Zebra Buys Motorola Solutions’ Enterprise Business

With the purchase of a major supplier of fixed and handheld RFID readers, Zebra will now be one of the world's largest providers of RFID hardware, including printers, encoders and readers, as well as software.
Published: April 15, 2014

RFID, bar-coding and real-time location system (RTLS) technology company Zebra Technologies is acquiring Motorola Solutions‘ enterprise business, with completion of the transaction expected to take place by the end of this year. With the $3.45 billion sale (funded by a combination of $200 million in available cash and $3.25 billion in new debt), Zebra—headquartered in Lincolnshire, Ill.—will gain Motorola Solutions’ RFID hardware business, as well as its mobile-computing, bar-coding, card-printing and cloud-based device-management technologies. Zebra will then operate the combined businesses, adding Motorola Solutions’ technology and personnel to its own, under the Zebra name.

The acquisition will more than double Zebra’s size, the company reports. In 2013, the firm reported $1 billion in sales revenue, compared with approximately $2.5 billion in sales revenue for Motorola Solution’s enterprise business division. Zebra employs 2,700 workers worldwide, but will add 4,500 employees from Motorola Solutions. The purchase includes 3,700 issued and pending patents from Motorola Solutions.

Zebra’s Phil Gerskovich

What percentage of their sales involves RFID is not something the two companies break out, according to Phil Gerskovich, Zebra’s executive VP of emerging platforms. However, he says, with the combination of products from the two firms, Zebra will now be one of the world’s largest players in RFID technology.

In 2007, Motorola Solutions acquired Symbol Technologies (see Motorola Acquiring Symbol), which sold handheld ultrahigh-frequency (UHF) RFID readers and bar-code scanners. Prior to that acquisition, Gerskovich says, Symbol and Zebra were each accustomed to providing complementary pieces of an RFID solution to the same customers, such as hospitals, retailers and logistics firms. “We are the leader in RFID printers and encoders,” he states, while Symbol “was the leader in RFID readers.”

It makes sense for Zebra and Motorola to combine their product offerings into a single company, Gerskovich says, adding that this was something Zebra had been considering for some time. Because Zebra was acquiring a business larger than itself, it needed to plan such a maneuver for a time when interest rates were low (since the firm is financing most of the purchase price) and when the market would be supportive of acquisitions—which, he says, it currently is. Changes in the needs of Zebra’s customers, Gerskovich adds, was further incentive to make the acquisition now. One change for end users is the growing use of mobile workers (who would need to use RFID or other automatic-identification methods to send data about their work back to management). In addition, companies are increasingly relying on data acquired and stored on cloud-based servers to manage information not just about individuals but things, with their locations and conditions provided via sensor data transmitted via RFID.

With the growth in cloud-based data management, Zebra has recently opened its Zatar unit, which offers an application to enable the tracking of printers, RFID readers and PDAs, as well as other devices, as part of the Internet of Things process of tracking goods online (see Zebra Launches Zatar ‘Internet of Things’ Service for RFID Readers, Networked Devices). The Motorola acquisition will benefit from the Zatar application as well, Gerskovich reports, since the readers and other Motorola Solutions hardware can be managed with the app.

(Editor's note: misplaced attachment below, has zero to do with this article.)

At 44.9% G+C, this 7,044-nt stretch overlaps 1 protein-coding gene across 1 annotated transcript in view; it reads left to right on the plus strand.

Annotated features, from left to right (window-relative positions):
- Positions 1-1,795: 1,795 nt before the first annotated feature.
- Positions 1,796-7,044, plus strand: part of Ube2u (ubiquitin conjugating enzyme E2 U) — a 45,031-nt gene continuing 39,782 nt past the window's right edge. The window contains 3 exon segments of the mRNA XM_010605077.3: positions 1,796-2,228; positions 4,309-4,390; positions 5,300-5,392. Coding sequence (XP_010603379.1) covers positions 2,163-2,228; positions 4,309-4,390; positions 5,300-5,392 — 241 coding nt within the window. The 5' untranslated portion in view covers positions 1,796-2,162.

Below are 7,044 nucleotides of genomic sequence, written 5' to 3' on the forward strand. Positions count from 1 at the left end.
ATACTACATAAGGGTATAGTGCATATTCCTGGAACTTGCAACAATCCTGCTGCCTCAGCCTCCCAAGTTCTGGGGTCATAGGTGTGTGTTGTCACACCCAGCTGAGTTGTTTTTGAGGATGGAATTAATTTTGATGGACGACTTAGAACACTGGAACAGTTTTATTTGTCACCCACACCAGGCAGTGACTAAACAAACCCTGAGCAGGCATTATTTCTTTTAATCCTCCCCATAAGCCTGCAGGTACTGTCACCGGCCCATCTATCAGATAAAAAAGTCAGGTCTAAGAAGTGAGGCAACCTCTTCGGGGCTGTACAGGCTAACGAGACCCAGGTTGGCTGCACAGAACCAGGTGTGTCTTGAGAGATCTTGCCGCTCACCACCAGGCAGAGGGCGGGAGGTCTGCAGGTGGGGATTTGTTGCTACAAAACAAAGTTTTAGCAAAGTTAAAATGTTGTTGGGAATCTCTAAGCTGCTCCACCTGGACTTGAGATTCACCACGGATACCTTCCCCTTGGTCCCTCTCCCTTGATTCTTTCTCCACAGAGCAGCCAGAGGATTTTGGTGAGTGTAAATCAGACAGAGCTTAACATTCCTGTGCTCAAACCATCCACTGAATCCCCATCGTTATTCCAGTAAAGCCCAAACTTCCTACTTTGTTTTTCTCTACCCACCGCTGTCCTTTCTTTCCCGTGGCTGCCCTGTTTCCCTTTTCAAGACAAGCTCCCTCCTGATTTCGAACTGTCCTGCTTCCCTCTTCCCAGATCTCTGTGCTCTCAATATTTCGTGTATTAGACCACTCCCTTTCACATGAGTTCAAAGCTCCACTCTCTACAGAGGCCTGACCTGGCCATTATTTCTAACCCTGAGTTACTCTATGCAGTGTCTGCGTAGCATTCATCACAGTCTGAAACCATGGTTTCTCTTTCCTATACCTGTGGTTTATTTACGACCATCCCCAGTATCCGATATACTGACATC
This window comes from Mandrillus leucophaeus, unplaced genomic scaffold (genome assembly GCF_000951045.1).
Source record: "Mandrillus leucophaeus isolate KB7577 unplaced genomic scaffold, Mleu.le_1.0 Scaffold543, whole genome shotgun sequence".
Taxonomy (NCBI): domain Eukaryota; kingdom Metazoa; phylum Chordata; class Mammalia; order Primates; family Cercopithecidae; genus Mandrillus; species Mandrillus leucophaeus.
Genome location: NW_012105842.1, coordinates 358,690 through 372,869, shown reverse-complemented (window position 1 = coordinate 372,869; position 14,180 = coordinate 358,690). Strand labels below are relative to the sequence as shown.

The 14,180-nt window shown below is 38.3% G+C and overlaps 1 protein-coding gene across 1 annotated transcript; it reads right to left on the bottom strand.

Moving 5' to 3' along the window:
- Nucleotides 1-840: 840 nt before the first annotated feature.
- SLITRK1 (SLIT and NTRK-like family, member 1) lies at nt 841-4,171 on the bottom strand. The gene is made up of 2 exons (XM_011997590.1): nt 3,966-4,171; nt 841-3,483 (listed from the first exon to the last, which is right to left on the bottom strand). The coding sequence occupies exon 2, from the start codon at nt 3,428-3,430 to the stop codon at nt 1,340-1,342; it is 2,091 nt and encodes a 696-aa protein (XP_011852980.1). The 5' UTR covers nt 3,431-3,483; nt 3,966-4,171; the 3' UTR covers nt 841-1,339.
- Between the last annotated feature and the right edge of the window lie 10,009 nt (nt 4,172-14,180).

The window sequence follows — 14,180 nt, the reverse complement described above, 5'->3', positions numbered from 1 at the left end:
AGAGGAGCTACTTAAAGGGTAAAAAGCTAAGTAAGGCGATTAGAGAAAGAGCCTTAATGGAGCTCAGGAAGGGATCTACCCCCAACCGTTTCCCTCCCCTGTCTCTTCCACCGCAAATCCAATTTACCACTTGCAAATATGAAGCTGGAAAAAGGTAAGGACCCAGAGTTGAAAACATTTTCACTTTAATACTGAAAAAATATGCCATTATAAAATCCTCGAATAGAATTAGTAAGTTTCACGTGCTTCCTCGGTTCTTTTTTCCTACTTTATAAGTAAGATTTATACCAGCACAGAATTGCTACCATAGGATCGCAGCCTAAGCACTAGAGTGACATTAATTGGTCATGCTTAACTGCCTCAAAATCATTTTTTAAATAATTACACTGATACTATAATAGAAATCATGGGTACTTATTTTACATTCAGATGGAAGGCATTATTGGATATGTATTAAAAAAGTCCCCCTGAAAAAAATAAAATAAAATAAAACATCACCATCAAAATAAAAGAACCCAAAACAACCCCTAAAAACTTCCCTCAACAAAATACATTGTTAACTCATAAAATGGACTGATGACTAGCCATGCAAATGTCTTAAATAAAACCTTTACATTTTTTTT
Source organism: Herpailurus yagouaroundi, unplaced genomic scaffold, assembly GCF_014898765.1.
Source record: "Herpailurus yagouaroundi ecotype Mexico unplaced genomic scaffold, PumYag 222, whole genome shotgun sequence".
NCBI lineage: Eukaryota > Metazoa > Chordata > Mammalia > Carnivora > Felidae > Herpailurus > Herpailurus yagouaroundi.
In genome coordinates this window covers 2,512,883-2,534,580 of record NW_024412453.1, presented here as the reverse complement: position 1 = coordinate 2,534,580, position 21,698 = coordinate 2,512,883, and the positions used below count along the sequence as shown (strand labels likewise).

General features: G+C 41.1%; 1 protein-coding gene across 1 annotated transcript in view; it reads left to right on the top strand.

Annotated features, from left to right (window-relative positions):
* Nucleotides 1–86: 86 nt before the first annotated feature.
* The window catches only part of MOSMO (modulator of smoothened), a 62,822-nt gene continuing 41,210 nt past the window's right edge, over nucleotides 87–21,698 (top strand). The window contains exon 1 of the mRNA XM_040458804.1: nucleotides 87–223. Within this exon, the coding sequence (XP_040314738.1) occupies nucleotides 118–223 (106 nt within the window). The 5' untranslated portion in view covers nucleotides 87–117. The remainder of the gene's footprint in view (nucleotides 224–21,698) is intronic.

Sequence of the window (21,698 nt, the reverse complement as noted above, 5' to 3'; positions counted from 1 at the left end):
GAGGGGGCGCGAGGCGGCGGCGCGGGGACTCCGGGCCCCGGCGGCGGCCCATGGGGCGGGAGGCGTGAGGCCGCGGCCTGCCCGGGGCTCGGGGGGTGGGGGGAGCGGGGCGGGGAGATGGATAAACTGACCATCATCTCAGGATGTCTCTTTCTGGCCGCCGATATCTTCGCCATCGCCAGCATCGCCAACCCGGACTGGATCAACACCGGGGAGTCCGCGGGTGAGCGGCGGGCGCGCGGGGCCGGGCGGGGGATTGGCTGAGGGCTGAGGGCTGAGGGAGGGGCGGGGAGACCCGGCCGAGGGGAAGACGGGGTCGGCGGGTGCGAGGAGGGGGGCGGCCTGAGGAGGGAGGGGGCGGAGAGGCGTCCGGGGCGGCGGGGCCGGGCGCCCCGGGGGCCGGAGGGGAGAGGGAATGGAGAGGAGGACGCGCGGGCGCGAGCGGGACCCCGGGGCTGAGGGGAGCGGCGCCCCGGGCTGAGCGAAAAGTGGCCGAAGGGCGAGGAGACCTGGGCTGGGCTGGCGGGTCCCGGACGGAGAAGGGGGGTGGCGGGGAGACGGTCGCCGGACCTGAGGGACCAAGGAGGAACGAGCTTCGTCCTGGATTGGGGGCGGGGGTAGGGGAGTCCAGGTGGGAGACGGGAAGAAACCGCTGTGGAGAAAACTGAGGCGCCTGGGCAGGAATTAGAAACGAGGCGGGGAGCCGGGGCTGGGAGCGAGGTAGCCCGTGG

By purchasing Motorola Solutions’ enterprise business unit, Zebra is poised to expand its influence geographically, by providing it with Motorola’s channel partners, though Gerskovich notes that for the most part, both Zebra and Motorola Solutions already enjoy a worldwide presence.

Zebra does expect the acquisition to strengthen its position in four key industries—retail, health care, manufacturing, and transportation and logistics—by offering full solutions that include tags, readers, printers and software.

The Motorola Solutions business units that are not part of the transaction include Motorola’s iDEN network products, such as two-way radios for mobile work crews, and its government-services unit. This reduces Motorola Solutions’ core markets to only government and public-safety customers.

Bill Abelson, Motorola Solutions’ senior manager of external communications, says the sale of the enterprise business will allow Motorola to better focus on its government and public safety business. “Last year, we undertook a thorough review of our strategy and concluded that the synergies between our government and enterprise businesses were not as great as the value we could create by having each business separately focused on its core markets,” he explains. “They are uniquely different businesses with increasingly different profiles, that each need dedicated focus and accountability. This transaction will enable both companies to continue growing, innovating and creating value for our respective customers and shareholders.”

Beginning next week, the two companies plan to begin working through such details as in which offices workers will conduct their business. Part of the acquisition, Gerskovich says, includes a large quantity of Motorola offices, meaning that many Motorola workers may continue operating from their existing locations.

“We’re very excited to make this happen,” Gerskovich states, adding that he expects the acquisition will provide gains for both existing and new Zebra and Motorola Solutions customers. “We believe we can make it simpler and easier for people to deploy RFID than ever before… and gain a quicker return on investment.”